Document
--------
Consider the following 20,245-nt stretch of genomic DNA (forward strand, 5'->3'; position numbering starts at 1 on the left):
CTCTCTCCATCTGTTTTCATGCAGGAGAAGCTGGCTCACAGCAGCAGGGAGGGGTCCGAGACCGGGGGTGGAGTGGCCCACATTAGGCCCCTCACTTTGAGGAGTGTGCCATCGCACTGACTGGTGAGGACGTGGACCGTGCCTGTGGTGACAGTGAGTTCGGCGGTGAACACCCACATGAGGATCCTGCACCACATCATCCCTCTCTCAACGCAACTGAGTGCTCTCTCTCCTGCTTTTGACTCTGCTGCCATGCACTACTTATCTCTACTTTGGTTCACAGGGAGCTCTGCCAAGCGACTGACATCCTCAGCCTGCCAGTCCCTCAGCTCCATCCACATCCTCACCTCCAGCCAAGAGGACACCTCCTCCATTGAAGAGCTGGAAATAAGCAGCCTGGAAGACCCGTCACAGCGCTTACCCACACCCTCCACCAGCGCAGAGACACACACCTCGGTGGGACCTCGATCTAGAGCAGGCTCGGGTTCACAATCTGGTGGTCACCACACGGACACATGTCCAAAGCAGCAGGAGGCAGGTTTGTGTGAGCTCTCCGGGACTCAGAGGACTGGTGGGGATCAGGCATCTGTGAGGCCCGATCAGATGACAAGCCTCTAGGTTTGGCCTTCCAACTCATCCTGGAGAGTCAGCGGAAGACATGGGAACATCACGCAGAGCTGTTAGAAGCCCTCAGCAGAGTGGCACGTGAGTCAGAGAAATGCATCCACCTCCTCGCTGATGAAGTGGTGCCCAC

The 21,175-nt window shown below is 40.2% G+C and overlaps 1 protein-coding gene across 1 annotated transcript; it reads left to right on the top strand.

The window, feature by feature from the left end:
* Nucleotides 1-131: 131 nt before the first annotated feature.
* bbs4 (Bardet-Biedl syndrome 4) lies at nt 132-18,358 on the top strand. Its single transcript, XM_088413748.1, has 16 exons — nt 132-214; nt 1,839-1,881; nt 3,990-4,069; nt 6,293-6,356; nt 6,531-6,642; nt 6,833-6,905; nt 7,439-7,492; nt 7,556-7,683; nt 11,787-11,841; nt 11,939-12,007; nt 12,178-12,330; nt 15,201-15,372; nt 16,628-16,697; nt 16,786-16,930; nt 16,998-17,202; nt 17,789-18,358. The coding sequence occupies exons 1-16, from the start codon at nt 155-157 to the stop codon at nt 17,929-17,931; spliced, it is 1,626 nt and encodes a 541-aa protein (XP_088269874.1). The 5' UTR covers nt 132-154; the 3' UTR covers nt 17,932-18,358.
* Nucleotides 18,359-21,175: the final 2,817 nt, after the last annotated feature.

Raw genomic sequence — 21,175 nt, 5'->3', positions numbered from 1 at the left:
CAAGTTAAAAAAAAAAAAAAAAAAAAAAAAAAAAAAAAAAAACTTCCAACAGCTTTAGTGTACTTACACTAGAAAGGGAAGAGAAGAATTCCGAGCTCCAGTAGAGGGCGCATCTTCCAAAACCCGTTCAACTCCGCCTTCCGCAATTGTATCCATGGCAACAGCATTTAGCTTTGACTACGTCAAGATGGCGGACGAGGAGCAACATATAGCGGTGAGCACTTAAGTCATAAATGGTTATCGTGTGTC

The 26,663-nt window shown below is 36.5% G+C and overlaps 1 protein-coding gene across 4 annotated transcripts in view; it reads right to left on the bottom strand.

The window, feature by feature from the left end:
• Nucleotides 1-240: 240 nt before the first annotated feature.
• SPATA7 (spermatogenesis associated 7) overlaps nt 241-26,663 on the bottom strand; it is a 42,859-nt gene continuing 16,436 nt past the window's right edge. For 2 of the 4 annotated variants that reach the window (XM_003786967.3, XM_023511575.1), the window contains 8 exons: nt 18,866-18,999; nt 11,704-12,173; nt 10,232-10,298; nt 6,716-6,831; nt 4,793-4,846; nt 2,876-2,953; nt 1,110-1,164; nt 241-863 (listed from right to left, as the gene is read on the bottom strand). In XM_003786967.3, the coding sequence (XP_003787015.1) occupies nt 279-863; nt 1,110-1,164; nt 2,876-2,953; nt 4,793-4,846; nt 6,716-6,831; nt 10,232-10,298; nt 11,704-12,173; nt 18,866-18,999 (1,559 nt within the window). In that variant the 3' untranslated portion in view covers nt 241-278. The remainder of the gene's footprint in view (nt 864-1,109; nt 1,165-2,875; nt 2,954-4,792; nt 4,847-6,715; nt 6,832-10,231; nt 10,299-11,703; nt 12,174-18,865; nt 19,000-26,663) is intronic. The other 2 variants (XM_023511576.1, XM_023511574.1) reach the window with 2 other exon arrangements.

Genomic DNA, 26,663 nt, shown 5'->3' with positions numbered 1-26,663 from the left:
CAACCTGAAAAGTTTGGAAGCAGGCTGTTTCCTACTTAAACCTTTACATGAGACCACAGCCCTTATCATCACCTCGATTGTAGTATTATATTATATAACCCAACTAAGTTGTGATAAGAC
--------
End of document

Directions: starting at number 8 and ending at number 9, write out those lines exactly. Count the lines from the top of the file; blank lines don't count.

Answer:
Raw genomic sequence — 21,175 nt, 5'->3', positions numbered from 1 at the left:
CAAGTTAAAAAAAAAAAAAAAAAAAAAAAAAAAAAAAAAAAACTTCCAACAGCTTTAGTGTACTTACACTAGAAAGGGAAGAGAAGAATTCCGAGCTCCAGTAGAGGGCGCATCTTCCAAAACCCGTTCAACTCCGCCTTCCGCAATTGTATCCATGGCAACAGCATTTAGCTTTGACTACGTCAAGATGGCGGACGAGGAGCAACATATAGCGGTGAGCACTTAAGTCATAAATGGTTATCGTGTGTC